Action fans know that Well Go USA’s streaming service which is appropriately called HI-YAH! will certainly attest to the fact that it’s a super value at only $3.99 a month and with the selection of ass kicking martial arts and shoot ’em ups, both old and new, offered on the site, one would be hard pressed to look anywhere else for this much bang for so little buck.
One new aspect that also should attract genre fans to the service is a never-ending supply of original films that debut exclusively on the service before hitting Blu-Ray and DVD eventually. Fromm ass kicking thrillers to super charged Gun Fu epics, there’s numerous new titles launching every month that will satisfy your need for action.
One such mentionable title is the 2020 Vietnamese offering Foggy Mountain which just debuted last Friday. Starring martial arts phenom Peter Pham, this revenge lace thriller is right up the level that fans are craving for. Pham is most certainly an underrated talent only having starred in a hand full of films with one being a HI-YAH! short film original but he should get noticed now with this bone breaking, knee and elbow throwing slugfest that pits his stoic and extremely bad ass character up against the man who killed his wife.
The plot for Foggy Mountain will definitely not reinvent the wheel but it serves the purpose to feature numerous sequences of body jarring fisticuffs to be had. Pham stars as Phi who runs afoul of sinister and slimy villain Ba Rau when he wins an underground match he wasn’t supposed to. Forcing Ba Rau to lose a lot of money, the latter viciously kills Phi’s ailing wife as punishment.
Fast Forward and now Phi is trying to live out the rest of his existence but that proves impossible as the criminal empire run by Ba Rau is systematically terrorizing villagers on a mountain. They kidnap women and children, beat up the men and pretty much just do anything and everything that is despicable. Phi reluctantly helps out the villagers which puts him on a fist and feet flying course with Bau Rau, his henchmen and his deadly right-hand man Vong Akork (Simon Kwook).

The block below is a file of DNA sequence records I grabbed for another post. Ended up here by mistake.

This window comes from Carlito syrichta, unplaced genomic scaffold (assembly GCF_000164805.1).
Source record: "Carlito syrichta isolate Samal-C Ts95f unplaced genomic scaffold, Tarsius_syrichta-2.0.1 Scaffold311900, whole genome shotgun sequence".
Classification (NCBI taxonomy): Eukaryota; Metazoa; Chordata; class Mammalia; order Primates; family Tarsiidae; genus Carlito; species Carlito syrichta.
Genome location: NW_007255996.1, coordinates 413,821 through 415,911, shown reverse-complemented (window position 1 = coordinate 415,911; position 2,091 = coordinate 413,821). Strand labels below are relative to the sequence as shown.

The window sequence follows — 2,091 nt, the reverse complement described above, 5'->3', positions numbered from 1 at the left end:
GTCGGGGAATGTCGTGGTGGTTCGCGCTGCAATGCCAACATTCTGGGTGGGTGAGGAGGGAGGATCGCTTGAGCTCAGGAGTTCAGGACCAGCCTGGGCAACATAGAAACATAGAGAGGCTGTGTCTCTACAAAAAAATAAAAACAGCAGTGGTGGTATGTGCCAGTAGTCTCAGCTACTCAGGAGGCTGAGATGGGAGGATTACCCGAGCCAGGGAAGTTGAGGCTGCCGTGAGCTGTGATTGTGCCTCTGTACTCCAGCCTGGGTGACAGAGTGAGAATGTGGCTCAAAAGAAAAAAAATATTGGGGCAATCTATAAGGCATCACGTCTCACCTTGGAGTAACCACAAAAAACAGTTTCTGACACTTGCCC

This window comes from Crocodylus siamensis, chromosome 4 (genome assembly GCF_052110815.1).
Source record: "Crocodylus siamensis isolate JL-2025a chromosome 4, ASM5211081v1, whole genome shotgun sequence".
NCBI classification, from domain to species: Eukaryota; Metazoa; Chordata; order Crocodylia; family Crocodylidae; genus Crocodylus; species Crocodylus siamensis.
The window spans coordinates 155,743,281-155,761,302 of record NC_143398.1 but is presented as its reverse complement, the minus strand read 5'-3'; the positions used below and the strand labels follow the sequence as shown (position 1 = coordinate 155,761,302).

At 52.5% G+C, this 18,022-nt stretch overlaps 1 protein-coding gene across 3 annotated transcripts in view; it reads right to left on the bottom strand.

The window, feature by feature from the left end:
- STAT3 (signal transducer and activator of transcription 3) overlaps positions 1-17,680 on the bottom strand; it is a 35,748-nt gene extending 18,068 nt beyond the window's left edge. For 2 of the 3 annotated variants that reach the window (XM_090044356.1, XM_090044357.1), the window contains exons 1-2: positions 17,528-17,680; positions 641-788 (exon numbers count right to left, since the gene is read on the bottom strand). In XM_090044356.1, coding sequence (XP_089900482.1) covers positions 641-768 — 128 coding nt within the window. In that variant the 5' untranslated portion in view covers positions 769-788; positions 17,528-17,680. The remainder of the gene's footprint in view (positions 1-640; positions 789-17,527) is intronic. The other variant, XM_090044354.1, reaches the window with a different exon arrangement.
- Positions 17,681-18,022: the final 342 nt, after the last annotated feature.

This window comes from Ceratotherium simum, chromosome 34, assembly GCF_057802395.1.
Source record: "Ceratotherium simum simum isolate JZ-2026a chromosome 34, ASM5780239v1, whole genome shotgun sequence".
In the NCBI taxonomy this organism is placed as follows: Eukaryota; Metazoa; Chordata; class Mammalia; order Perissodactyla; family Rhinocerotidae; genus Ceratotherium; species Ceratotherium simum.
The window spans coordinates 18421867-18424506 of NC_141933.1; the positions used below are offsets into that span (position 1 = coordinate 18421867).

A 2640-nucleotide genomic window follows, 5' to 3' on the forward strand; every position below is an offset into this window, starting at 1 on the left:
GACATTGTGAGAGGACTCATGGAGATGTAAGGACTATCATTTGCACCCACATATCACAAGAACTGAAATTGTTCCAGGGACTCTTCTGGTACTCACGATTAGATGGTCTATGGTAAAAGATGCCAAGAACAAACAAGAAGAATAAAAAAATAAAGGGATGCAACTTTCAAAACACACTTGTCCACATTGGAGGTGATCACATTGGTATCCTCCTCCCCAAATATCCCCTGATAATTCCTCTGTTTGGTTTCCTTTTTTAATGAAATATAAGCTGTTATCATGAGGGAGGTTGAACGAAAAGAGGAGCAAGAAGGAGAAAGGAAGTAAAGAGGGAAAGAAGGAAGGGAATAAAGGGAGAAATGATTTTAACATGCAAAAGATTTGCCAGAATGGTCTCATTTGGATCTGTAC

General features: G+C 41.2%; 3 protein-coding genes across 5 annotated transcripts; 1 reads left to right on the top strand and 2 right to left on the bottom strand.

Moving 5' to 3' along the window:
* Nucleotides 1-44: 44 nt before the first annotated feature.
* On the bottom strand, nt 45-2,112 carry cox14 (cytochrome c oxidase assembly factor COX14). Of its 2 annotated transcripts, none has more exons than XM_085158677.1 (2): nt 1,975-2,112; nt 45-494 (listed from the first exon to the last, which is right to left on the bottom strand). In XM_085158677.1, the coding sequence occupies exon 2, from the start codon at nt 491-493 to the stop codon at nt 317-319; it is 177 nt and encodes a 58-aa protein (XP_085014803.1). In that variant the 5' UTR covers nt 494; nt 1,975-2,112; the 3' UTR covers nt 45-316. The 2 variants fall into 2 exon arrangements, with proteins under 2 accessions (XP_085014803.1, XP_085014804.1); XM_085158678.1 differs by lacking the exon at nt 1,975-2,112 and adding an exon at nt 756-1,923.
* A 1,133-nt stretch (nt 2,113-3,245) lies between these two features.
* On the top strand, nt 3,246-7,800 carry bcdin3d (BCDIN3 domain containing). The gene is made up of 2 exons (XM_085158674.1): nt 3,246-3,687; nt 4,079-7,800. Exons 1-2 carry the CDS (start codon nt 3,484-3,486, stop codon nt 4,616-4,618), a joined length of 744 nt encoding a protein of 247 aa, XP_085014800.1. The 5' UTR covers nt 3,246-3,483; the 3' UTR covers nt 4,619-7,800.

Foggy Mountain is straight forward and as advertised and perfect for the streaming service as it features multiple beatdowns every few minutes and stars a never smile good guy who doesn’t want to get involved but does anyway because…you know…he’s a good guy. Directors Phan Anh and Ken Dinh never convolute the storyline and deliver what they know fans want. Pham is still a sympathetic lead here and you want to see him dispense his form of life altering justice on those who harmed them because they are truly snakes and deserve what’s coming to them.
The fights are quick and painful for the most part with Pham demonstrating just how efficient he is but it’s the finale with Kook that is the longest and show stopping in its choreography. Kook is certainly a great look for the main opponent, and he gives Pham the most trouble in a fight that is brutal and hyper-kinetic. It’s a fight that features the strengths of both opponents and Pham really pours on the lightning speed here as well.
Negatively, most of the characters are forgettable and the dialogue is really standard stuff with many scenes not even featuring talking at all and the subtitles sometimes do not gel with what is going on during the scene which can get a little annoying. The night action is unfortunately hard to see as the lighting leaves a lot to be desired but thankfully all the good stuff happens during the day.
There is a cunning twist to be had at the end of the story and even though it’s a somber affair, it’s wrapped up nicely and there is some light at the end of this title. There is no real levity to be had here though so it’s pretty heavy and serious throughout.
Overall, Foggy Mountain isn’t Furie which is another solid Vietnamese actioner but it’s still serviceable and features non-stop pounding and beating. Peter Pham definitely deserves to be showcased more and hopefully he will get more opportunities in the future because he is really a phenomenal martial arts talent. This is standard stuff but that’s not why you’ll be watching as it’s all about the bludgeoning, kicking, and elbowing here and with that, this is a solid entry in the vengeance subgenre. Don’t expect MacBeth and you’ll have a great time if this is the type of film you gravitate to and if you have HI-YAH! then chances are, you do.